Lately, I’ve been pushed to my limit. After my outpost term ended, I returned to my original workplace; my relief was short-lived, however. It’s been a while since I worked under ward settings, and I had forgotten how strenuous it could get; not only that, much has changed during my absence. I had a stiff learning curve to master, but no one–not the nurses nor the patients–seems to recognize it. After my shift “officially” ends after 24 hours, I have to spend next several hours finishing charting, writing admission notes, issuing death certificates, and helping my colleagues who ask for my assistance. During these nearly 30 hours of non-stop shift, there were many times when I wanted to lock myself in the bathroom and have a good cry; but with my phone ringing almost every minute–from notification of the stats of the patient to requests for prescriptions–I can’t even go to the bathroom in peace, let alone cry. I thought I would get used to such work load with time, but the only thing time has done was wear me down. Yesterday, on my way to answer a call from the ICU, I had to choke back a sob. I quickly put on a hygiene mask and furiously blinked away the tears as I ran down the stairs, but I had a difficult time stopping myself from breaking down. I was startled by my own outburst, and in the midst of the tumultuous emotions, I had an epiphany that I wanted to share.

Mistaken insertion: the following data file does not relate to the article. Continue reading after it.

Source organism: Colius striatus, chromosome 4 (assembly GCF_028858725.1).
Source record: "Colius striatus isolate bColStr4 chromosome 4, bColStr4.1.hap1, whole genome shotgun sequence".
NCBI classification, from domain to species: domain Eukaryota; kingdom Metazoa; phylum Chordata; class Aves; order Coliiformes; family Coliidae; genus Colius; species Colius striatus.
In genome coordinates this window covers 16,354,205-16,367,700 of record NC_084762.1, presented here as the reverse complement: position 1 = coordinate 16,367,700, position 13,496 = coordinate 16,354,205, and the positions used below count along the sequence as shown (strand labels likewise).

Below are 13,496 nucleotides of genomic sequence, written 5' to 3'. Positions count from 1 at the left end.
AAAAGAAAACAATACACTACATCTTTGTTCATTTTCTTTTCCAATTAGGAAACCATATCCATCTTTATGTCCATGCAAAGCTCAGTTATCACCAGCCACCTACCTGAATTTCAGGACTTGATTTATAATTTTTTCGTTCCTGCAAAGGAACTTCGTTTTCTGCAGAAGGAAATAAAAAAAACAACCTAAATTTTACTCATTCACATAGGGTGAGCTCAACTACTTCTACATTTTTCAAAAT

I encounter dozens and dozens of patients and family members during my shifts. The patient I meet at the end of the day is just one of the many I’ve met that day, but I’m one of the few, if not the only, physician they’ve met. So I’m expected to give them 100% of my attention and care as I do for all the other patients. It doesn’t matter if they’re the 100th person asking me the same question; it doesn’t matter if I’ve heard a similar story countless times before; they expect me to answer as if it’s the first time I’m answering such question; and they expect me to empathize as if it’s the first time I’ve heard such heartbreaking story.